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Origin Of Worship Of Snake Goddess Manasa

The origin of the custom of worshipping the snake Goddess Manasa can be traced to the 'Sarpabali' ceremony of the Grihya Sutras. Sarpabali ceremony was being performed during the rainy season for the purpose of honouring and warding off the snakes. The Manasa cult was widely popular through the eastern parts of ancient India especially during the period of Jainism and Buddhism. Based on the Mahabharat', the snake Goddess Manasa is currently identified with Jaratkaru - sister of Vasuki and wife of Sage Jaratkaru.

In the Brahma Vaivarta Purana, Manasa has been described as the mind born child of Kasyapa, but the spiritual daughter of Shiva who instructed her to go to Pushkara and meditate there on Bhagavan Sri Krishna.

The popularity of the cult of Manasa during the 16th century A.D. is known from the biography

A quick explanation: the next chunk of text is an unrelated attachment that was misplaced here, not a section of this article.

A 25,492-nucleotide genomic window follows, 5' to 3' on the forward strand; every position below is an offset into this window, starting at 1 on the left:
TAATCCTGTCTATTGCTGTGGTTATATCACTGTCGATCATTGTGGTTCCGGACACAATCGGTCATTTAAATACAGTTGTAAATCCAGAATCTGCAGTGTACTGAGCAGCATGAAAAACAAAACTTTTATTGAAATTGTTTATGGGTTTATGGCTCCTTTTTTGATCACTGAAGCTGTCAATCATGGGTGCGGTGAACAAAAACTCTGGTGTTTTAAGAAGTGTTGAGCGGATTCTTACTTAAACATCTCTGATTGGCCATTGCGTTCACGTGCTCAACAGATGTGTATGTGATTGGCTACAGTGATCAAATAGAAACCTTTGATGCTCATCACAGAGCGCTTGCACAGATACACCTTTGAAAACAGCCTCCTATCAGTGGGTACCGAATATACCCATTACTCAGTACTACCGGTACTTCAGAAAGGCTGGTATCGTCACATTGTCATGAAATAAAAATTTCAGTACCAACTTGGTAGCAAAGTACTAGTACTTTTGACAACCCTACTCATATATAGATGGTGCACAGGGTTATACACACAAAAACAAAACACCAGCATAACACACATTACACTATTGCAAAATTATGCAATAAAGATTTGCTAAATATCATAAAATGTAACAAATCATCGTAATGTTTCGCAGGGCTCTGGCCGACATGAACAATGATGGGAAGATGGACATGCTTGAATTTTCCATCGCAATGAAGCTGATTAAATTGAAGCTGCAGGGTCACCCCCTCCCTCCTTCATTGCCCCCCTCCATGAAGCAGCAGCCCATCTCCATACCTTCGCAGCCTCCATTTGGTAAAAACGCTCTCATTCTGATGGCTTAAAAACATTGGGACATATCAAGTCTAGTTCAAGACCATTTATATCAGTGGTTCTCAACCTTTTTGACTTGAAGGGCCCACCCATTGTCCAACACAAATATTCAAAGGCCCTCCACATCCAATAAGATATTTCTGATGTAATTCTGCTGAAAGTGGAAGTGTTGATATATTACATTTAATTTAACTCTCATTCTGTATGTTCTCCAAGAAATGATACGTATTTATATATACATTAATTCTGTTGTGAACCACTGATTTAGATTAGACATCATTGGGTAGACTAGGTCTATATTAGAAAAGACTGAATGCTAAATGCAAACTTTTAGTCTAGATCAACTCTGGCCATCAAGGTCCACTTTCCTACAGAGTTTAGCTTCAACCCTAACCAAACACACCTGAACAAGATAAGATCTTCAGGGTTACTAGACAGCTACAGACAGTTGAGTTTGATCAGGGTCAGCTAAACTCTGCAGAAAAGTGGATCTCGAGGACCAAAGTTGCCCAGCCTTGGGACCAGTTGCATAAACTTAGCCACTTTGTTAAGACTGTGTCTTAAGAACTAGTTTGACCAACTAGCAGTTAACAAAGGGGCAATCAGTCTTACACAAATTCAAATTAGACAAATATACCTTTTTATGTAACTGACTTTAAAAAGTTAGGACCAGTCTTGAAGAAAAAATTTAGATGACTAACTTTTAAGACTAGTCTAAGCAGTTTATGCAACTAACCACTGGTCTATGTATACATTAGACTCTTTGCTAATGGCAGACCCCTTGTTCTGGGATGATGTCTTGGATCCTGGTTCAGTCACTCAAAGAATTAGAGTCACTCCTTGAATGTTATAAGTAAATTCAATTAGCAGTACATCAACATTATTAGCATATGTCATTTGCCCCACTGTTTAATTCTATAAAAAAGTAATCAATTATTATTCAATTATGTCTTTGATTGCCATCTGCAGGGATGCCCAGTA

of Sri Chaitanya and the 'Manasa Mangala' by Vijaya Gupta of Phullasri (Bakhargan).

The snake cult or Nagas is more closely associated to Shiva. Mahadeva Shiva is worshipped as Nageshwar. So, it is believed that Manasa was the daughter of Shiva. It is believed that Goddess Manasa once met Shiva and sought the boon that human beings should worship her. Shiva gave her the boon and blessed her that a every month of the lunar year a festival will be observed in her honor.

Goddess Manasa is usually depicted with two hand and she holds a lotus and drinking pot. A five-hooded snake protect her by forming a canopy. When the murti has four hands, she is seated in lalitasana, right leg resting on a lotus flower and left leg crossed on the pedestal. She holds a Dambaru encrircled with serpent coil in the right upper hand. The left upper one a trident and left a small drinking pot.